Yoga to Honour Nature’s Dormant Period
Winter Wellness: Aligning with Nature's Restorative Rhythms - By Jilly Shipway
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The bleak winter landscape beckons us to slow down. Trees skeletal, bare of leaves, remind us to conserve our energy. Hibernating animals sleep through winter blizzards. Nature is dormant, and the rhythm of the season is rest.
Somewhere deep inside we all know that our wellbeing depends on our ability to live in harmony with the natural rhythm of the Sun, the Moon, the Earth, and the turning of the seasons. The artificial nature of modern homes and workplaces allow us to override our diurnal rhythms and the promptings of our body clock. Of course, lighting, heating, phones, and computers are all valuable assets in our lives, but our health can suffer when we are out of synch with the natural rhythm of the natural world. The winter blues, lethargy, frenetic activity followed by overwhelm and tiredness, are all symptoms of this imbalance.
In this article we’ll look at ways that we can realign our energy with the prevailing energy of the season, respecting our need to rest, whilst at the same time topping up our energy levels so that we’re able to cope with the demands and opportunities of the season.
In the heart of winter, we look around and observe that all of nature has died back and is conserving energy. However, our 24/7 society often demands that we override our natural urge to rest and recuperate during winter, and instead we stress ourselves with relentless activity. Our seasonal yoga practice encourages us to align our own natural rhythms with Nature's rhythms as she moves through the season. Some of my yoga students who usually dread the coming of winter, have reported back to me that they find winter much more bearable now that their yoga practice has helped them to attune their own energy with the energy of the season.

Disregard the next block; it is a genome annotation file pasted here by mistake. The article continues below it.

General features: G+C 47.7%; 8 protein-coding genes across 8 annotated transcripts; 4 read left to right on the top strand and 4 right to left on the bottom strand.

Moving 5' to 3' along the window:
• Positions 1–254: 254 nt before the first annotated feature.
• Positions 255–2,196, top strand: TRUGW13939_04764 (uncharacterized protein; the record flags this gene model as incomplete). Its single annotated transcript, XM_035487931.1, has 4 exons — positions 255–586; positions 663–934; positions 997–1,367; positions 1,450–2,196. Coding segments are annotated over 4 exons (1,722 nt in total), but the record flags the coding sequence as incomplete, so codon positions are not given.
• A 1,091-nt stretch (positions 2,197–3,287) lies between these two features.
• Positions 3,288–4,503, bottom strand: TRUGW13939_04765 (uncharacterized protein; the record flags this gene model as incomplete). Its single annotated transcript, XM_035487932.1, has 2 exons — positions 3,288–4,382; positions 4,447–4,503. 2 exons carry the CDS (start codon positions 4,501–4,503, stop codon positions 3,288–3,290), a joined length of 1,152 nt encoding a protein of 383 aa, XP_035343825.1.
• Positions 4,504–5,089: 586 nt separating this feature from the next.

Science now confirms that human beings, who are also part of the natural world, need to respect their natural instinct to rest and recuperate during winter. The science suggests that we as humans do have deep-rooted clocks inside our bodies that are attuned to the natural rhythmical changes of the seasons, and before the advent of electricity we would have responded to the dark and cold days of winter by having a period of dormancy too.
We can honour our connection to nature and respond with wisdom to the changing season by changing our focus from activity and outward action to contemplation and inner reflection. This process of drawing inward is a continuation of the work begun at the summer solstice when the sun’s powers began to wane, and we entered the darker half of the year.
In yoga we have the concept of pratyahara, which is a withdrawing of the senses from external stimuli. We are approaching a time for simply being and dreaming up plans for next year’s growing season.
During the autumn and winter, nature’s most predominant quality is that of tamas, the black strand of creation, embodying darkness, and heaviness. The positive side of tamas energy is that it has a grounding effect, and it makes us rest and recuperate after the frenetic activity of the growing season. The negative side of tamas is that it can make us feel heavy, lethargic, and prone to winter blues.
Your yoga practice can help you to counteract the tamasic lethargy and depression associated with the season by bringing light into the darkness. Also, you can honour the natural tendency to want to stay in hibernation by choosing restful, restorative (langhana) yoga poses such as Child Pose (Balasana), Knee-to-Chest Pose (Apanasana), Seated Forward Bend (Paschimottanasana), and Tortoise Pose (Kurmasana).
You can lift your spirits, boost your happy hormones and ward off winter blues by including energizing, uplifting, expansive poses such as Cobra Pose (Bhujangasana), Warrior Poses (Virabhadrasana), Bow Pose (Dhanurasana), Camel Pose (Ustrasana), Bridge Pose (Setu Bhandasana), and Upward-Facing Dog Pose (Urdhva Muka Svanasana).
If you wish to deepen your understanding of how to find balance in your yoga practice and your life by connecting with nature and the cycle of the seasons, then check out my Yoga Through the Year book, or enrol on my free Introduction to Seasonal Yoga on my online teaching platform: https://yoga-through-the-year-with-jilly-shipway.teachable.com/p/home
In the same way that the darkness of the night gives us rest and dream time, so too the dark half of the year gives us an opportunity to pause, rest, and rejuvenate. Just as the oak tree stays alive over winter by stripping itself of leaves and using almost no energy, we too can look for opportunities during this autumn-to-winter period to enter a place of stillness and simply be utterly present in the moment.